Mabuasehube, Botswana - photo by Alison Nicholls 2002

A Lion In The Headlights!

It was late afternoon; we were approaching our campsite in Mabuasehube, in the south-west of Botswana; and a beautiful dark-maned lion was in the grass 200 yards from our campsite. As we put up our tents we kept an eye out for him, knowing that lions can be curious; but it was too hot for him to move. We knew that once the sun set, he was almost certainly going to walk along the sandy track straight through our camp, so before it got dark we moved our truck so it faced down the track towards him, hoping to keep him in view by the light of the headlights as he passed by. Sure enough, he started his deep guttural roars and gradually they got closer and louder. Eventually we knew he was just on the edge of camp, so we moved from our chairs by the fire and stood next to the vehicle. We had been in a situation like this before, but on that occasion we had retreated to our vehicle when we saw the lions; this time we hoped to hold our nerve and watch him walk by without feeling the need to hop in the vehicle. This may sound like complete craziness, but we had spent nearly 10 years living in Botswana and Zimbabwe by this stage and we had had so many encounters with wild lions in national parks and game reserves that we knew the way they normally react – sometimes curious, but definitely not seeing us as a menu item  – if they did, camping in the Kalahari would not have been so high on our list of things to do!

Mabuasehube, Botswana - photo by Alison Nicholls 2002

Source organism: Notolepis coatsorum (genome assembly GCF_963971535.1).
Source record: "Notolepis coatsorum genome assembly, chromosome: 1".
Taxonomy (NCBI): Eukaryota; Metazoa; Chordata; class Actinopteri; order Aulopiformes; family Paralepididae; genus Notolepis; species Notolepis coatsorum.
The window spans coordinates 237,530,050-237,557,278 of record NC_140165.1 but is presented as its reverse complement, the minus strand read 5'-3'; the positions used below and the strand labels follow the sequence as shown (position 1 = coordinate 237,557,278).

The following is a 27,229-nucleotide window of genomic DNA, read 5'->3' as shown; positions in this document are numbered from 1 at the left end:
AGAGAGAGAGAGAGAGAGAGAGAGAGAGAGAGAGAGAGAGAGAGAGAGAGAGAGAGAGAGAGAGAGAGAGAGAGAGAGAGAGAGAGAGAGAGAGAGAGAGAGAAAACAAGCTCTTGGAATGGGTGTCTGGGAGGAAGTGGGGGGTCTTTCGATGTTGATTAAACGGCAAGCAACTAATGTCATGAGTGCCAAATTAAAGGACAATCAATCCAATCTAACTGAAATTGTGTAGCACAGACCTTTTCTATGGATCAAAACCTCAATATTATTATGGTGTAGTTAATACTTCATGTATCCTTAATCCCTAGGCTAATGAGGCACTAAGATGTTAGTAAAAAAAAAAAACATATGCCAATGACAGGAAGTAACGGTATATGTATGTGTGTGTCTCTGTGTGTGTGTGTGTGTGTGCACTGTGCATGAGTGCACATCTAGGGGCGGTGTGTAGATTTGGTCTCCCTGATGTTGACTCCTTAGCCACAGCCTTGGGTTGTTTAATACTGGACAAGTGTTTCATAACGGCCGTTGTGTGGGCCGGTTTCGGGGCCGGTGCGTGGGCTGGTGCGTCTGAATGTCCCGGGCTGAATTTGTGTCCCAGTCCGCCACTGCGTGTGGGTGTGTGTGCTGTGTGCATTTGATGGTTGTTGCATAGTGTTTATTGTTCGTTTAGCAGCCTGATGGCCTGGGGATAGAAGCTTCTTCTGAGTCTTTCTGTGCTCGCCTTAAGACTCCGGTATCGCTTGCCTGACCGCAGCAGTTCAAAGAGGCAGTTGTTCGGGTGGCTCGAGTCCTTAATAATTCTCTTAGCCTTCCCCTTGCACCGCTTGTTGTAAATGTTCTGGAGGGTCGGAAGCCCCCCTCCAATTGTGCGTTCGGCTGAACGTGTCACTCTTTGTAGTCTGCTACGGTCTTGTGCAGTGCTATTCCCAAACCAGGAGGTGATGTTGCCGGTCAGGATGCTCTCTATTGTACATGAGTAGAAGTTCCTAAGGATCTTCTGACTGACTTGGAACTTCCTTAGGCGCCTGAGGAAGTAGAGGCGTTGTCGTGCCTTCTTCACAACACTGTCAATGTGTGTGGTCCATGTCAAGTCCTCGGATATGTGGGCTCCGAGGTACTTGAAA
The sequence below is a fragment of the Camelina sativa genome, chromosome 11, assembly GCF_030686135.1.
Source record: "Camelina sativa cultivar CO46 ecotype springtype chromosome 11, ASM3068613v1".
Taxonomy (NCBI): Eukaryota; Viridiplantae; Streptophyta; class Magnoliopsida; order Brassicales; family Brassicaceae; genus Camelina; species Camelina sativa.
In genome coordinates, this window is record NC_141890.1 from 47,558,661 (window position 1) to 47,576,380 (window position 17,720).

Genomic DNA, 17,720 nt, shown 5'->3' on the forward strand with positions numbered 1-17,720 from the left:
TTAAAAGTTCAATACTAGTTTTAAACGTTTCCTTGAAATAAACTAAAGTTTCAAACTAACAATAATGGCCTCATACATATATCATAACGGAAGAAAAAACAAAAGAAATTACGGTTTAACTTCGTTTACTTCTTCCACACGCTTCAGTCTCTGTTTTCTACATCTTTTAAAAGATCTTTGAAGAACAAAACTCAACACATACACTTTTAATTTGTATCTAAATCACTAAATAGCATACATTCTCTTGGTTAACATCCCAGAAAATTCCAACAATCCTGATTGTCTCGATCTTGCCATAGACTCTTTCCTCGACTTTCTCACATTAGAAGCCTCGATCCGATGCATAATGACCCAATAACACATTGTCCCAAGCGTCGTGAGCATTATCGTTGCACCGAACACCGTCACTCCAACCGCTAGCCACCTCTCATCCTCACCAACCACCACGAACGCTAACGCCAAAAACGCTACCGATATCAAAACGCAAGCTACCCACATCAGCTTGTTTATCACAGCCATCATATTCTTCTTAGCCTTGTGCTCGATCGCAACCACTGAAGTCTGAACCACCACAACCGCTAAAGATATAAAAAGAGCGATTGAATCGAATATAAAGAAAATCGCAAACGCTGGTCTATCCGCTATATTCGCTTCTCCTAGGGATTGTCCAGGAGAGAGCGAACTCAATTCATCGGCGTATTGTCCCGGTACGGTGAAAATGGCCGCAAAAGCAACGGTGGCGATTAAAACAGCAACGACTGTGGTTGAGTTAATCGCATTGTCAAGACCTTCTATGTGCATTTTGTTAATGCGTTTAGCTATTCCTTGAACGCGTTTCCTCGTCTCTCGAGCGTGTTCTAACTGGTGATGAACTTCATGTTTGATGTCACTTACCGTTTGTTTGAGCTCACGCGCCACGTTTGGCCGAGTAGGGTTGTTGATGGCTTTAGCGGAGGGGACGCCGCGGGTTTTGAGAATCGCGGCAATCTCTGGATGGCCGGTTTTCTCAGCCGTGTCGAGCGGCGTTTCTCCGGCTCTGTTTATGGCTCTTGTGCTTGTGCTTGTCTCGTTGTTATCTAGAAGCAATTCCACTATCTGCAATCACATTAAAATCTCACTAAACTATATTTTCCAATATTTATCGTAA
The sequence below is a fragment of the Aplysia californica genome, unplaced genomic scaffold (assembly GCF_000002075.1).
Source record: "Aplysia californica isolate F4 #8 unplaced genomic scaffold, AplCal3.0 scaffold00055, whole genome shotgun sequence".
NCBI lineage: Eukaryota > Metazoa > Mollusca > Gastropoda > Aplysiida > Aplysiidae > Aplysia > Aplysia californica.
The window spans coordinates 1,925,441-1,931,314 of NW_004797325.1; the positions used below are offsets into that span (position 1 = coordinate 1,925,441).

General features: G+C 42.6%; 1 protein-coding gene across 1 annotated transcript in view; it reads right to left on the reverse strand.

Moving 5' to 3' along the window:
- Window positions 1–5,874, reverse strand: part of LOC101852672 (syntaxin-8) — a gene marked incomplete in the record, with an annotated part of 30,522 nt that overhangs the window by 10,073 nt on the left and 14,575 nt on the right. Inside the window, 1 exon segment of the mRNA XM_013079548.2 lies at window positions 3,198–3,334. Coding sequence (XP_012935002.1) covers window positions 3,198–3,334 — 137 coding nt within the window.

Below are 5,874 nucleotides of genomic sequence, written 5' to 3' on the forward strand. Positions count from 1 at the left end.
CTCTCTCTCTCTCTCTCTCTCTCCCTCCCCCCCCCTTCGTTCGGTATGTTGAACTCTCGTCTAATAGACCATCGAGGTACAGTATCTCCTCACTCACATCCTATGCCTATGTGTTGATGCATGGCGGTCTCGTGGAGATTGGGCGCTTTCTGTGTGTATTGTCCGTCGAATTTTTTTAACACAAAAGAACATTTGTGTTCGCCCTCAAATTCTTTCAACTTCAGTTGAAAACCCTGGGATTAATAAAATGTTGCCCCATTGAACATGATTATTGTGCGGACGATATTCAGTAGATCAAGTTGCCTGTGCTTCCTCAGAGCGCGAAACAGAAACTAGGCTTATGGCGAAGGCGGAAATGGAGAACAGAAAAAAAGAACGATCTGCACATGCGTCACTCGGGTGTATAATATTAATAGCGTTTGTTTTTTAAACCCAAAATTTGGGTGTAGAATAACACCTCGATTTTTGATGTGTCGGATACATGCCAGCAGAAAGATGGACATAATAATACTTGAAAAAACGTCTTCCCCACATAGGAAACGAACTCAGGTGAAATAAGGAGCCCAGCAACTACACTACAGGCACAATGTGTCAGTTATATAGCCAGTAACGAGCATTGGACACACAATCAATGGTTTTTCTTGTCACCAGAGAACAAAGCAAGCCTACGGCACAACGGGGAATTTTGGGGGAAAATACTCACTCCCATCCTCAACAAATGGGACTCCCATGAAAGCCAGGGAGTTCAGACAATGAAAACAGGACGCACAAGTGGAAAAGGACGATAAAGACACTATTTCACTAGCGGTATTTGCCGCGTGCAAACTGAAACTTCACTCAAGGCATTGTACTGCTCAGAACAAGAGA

Mabuasehube, Botswana – photo by Alison Nicholls 2002

The lion continues to come closer, completely unfazed by the headlights of our vehicle (lions are not fazed by many things), deviating for a minute to mark his territory next to our long drop toilet (appropriately), before padding straight towards us again. When he was about 10 feet in front of the vehicle we unfortunately lost our nerve and decided it was time to get in. Four of us tried to get in 2 doors (survival of the fittest) but after a little excited banter, we were all in the truck. The lion didn’t even look in our direction and continued on his magnificent parade. Once we were sure he was gone, we headed back to our chairs by the fire for a large gin & tonic!

About 20 minutes later he obviously reached the other campsite located further along the edge of the salt pan, because suddenly we saw flashlights piercing the darkness in all directions, coming together to silhouette a nonchalant big cat padding through the darkness. Experiences like this, in a true wilderness, are some of my most valued memories…

And, you guessed it, we didn’t manage to take a single photo!

Any more #WishIHadAPhotoWednesday stories out there?
Alison
www.ArtInspiredbyAfrica.com

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